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Author Topic: Prevent spring-time absconding  (Read 248 times)

Offline omnimirage

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Prevent spring-time absconding
« on: August 16, 2017, 04:13:24 am »
Spring is approaching here in Australia. Last year, I had a number of my hives abscond on me, which I want to prevent this time.

My plan is, to go check on all my bees, before the warm spring weather hits. I believe I need to go through them, and look for drone laying activity, and queen laying activity. I need to kill excessive drones that have been laid, and remove extra queen cells. I need to then provide them with plenty of space to expand; I can do this by either adding a super, or removing some honey if there's an excess (unlikely as we're leaving winter). I also plan to set up a few traps hives in case any swarms want to set up in there.

Last year, the Spring weather hit a week before Winter. How common is that? Can I do anything to get more of a prediction on when it'll hit?

What do I do with extra queen cells that I find? It looks like one of my hives may be missing a queen. Can I put on in there? I'd be interested in trying to split some hives with them if I can.

Is there anything else I should be doing for my bees during the beginning stages of Spring?

Offline eltalia

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Re: Prevent spring-time absconding
« Reply #1 on: August 16, 2017, 06:31:38 am »
Dunno about Winter being over for some, omnimirage. Heard on ABC radio the other day
Tassie was in for a -17C windchill factor under 120km/hr winds! In FNQ winter went - thataway.
Those Spring absconds you saw may well have been down to conditions of those colonies in
maybe not liking their home and pinging off on the first sign of a Spring flow. Usually, as you
say, the colony is in build mode after winter, not abscond mode, that comes later as summer
creates conditions for swarms to build.
On drones, usually I leave these for the bees to look after. An exception is when doing a trapout
as they are part of the first stage in denying them entry to any of the work.
On honey, it is not my thing to worry too much beyond preventing honeybound colonies so
usually I extract the outer capped frames and, as they approach a full backfill, add a super+excluder
and maybe four frames. If there is indeed a flow on - a strong one - then that method gives some
time to organise a couple of supers for honey, in preparation to throw them on top. But usually I am
engaged in nursing other colonies so extras go to those over extracting for personal use/sale/freebies.
On queening, be very very sure as to;
a.) proof positive a queen is present or not
b.) the mood and condition of any queen
... anything else and there will be tears, trust that.

Cheers.

Bill

Offline Oldbeavo

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Re: Prevent spring-time absconding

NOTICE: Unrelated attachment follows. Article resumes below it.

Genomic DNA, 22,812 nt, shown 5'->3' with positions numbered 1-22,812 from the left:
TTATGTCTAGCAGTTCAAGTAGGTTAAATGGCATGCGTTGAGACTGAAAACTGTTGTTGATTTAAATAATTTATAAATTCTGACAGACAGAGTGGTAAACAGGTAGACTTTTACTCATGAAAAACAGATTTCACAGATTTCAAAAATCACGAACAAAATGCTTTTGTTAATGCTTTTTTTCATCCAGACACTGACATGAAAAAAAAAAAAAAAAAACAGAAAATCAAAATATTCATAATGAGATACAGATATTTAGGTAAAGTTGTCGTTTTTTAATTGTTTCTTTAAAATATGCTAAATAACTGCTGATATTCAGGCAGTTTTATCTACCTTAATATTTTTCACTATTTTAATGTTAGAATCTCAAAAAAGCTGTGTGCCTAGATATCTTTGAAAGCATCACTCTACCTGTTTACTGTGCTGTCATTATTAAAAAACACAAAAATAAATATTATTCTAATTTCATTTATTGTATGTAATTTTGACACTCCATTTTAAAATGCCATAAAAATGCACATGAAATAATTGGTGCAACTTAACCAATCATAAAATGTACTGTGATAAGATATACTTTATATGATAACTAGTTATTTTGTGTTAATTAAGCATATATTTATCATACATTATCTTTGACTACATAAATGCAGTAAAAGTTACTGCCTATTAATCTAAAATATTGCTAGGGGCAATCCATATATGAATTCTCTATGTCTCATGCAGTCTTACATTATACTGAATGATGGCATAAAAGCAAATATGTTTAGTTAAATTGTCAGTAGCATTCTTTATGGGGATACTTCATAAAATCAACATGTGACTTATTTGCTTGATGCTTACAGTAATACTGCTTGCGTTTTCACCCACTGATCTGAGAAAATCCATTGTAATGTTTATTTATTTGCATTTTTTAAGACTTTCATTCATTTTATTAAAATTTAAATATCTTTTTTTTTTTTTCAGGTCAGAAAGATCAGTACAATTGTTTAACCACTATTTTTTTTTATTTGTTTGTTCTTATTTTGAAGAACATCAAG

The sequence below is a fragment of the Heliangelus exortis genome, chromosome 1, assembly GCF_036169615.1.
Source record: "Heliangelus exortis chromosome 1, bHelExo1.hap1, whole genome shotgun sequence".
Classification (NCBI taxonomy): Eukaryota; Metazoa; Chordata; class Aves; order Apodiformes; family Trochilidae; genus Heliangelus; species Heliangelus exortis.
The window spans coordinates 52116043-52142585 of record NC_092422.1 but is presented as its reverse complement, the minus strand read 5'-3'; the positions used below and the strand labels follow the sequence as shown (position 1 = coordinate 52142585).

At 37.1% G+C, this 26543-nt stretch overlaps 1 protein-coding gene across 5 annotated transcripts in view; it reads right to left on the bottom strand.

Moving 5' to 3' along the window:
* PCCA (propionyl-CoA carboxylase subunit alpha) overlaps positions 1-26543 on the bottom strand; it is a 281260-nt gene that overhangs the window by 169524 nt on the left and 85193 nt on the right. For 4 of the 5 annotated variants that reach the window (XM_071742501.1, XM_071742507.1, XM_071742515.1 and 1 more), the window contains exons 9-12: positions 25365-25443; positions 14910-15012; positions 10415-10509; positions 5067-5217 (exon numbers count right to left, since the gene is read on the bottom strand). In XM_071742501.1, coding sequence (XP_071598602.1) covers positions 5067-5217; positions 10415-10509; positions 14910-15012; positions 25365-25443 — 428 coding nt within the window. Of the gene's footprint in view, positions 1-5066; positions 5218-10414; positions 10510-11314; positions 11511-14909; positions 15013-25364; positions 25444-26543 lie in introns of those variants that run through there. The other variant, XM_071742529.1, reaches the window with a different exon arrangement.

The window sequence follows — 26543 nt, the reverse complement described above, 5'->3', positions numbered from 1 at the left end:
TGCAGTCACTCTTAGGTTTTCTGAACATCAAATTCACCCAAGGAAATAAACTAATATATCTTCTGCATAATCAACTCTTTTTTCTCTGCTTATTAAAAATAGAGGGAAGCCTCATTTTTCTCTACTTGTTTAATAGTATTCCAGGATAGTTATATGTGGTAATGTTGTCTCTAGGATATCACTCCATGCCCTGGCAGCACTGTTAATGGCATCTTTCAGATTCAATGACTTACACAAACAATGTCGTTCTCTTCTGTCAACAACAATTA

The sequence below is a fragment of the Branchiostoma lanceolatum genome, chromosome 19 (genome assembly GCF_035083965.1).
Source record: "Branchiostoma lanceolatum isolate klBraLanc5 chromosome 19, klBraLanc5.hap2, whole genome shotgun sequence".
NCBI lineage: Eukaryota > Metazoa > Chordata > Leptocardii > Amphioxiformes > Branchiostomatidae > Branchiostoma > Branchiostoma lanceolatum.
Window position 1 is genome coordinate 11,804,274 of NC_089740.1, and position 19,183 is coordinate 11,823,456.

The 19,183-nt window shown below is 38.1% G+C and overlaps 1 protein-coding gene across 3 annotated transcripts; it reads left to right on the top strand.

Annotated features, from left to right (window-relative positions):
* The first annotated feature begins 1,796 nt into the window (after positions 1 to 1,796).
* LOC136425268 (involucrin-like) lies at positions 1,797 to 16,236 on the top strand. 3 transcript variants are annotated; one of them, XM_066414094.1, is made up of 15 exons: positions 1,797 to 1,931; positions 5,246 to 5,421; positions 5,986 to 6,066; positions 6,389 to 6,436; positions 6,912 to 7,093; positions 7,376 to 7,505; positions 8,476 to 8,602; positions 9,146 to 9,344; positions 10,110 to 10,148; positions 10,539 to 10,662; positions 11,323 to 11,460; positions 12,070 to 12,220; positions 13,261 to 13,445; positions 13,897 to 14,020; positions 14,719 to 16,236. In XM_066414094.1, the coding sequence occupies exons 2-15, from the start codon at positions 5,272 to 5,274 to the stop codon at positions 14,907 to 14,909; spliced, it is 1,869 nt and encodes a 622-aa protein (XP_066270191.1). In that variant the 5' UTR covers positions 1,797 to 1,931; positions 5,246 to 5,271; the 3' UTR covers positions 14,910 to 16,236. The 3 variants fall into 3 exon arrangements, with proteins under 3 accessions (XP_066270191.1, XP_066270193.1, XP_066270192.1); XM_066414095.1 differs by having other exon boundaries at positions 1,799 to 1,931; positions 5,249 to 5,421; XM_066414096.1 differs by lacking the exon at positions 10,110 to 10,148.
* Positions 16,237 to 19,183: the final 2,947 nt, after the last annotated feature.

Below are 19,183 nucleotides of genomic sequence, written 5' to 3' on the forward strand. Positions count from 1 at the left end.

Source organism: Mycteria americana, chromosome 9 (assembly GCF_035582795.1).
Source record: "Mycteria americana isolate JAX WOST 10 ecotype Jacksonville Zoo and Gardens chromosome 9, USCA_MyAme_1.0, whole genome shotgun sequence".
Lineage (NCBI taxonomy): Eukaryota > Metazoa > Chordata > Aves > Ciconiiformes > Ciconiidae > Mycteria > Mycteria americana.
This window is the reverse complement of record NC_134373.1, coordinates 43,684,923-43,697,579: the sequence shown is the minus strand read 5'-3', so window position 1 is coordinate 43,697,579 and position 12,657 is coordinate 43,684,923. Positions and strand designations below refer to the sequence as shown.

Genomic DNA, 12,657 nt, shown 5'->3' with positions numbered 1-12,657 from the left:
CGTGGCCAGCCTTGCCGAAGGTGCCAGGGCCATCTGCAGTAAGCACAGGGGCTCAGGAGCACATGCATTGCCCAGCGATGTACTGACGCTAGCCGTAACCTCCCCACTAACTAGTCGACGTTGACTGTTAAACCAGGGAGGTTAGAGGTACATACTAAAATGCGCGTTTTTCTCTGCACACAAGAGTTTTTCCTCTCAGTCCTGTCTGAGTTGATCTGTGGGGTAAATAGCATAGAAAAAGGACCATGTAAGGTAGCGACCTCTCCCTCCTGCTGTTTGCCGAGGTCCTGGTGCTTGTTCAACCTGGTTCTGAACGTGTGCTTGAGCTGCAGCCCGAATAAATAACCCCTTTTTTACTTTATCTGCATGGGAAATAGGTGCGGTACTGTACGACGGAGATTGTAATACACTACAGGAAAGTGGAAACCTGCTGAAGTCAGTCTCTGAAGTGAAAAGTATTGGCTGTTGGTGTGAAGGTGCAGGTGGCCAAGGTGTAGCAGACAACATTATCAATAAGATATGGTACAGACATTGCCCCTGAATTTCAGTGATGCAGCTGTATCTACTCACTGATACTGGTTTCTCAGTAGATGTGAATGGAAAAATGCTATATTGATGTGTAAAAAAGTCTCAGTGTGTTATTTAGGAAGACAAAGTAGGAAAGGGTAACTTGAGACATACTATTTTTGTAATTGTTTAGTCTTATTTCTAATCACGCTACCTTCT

« Reply #2 on: August 16, 2017, 06:30:52 pm »
Are we talking about all bees leaving a hive or normal swarming?
If we are talking about all bees leaving, then doing swarm control will do nothing, find the reason for them not liking home.
If you are doing swarm control then the degree of control you employ will be dependant on the inflow of nectar and pollen. Bees on canola will expand quickly and may need swarm control.
Extra queen cells can be used to put into a nuc for a split. One frame of honey, two frames of brood with bees, empty frame and a few field bees will set up a nuc. Make sure the queen is still in the original hive.

Offline omnimirage

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Re: Prevent spring-time absconding
« Reply #3 on: August 16, 2017, 07:49:34 pm »
I meant swarming, got the terminology mixed up!

It's interesting about the weather. Maybe it will hit lateer than expected.

I'm really unsure about what the flow will be like in this new apiary site that I established.

Offline eltalia

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Re: Prevent spring-time absconding
« Reply #4 on: August 16, 2017, 08:44:12 pm »

"I'm really unsure about what the flow will be like in this new apiary site that I established".

From what I recall of the thread you had a few hurdles to get through, OM,
but if it is indeed the "gold mine" reported the a busy happy BK ye shalt bee :-)

Lucks with it all.

Bill

Offline sawdstmakr

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Re: Prevent spring-time absconding
« Reply #5 on: August 21, 2017, 06:55:12 am »
Removing all of the queen cells is a good way of making your hives queen less.
If the cells are already capped the the hive has probably swarmed. 
I also recommend that you use the queen cells to make nucs. That way is a hive ends up queen less, you can fix it just by combining the Nuc with the queen less hive.
Jim
"If you don't read the newspaper you are uninformed.  If you do read the newspaper you are misinformed."--Mark Twain

Offline Acebird

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Re: Prevent spring-time absconding
« Reply #6 on: August 21, 2017, 09:15:44 am »
I meant swarming, got the terminology mixed up!

Less intervention ...
Give the hive space and let it build up, maybe double.  Then split in half and add empty box.  Wait two or three weeks and then split the queen right side again.  Add boxes if they continue to expand.  Enjoy the honey in the Fall.
Brian Cardinal
Just do it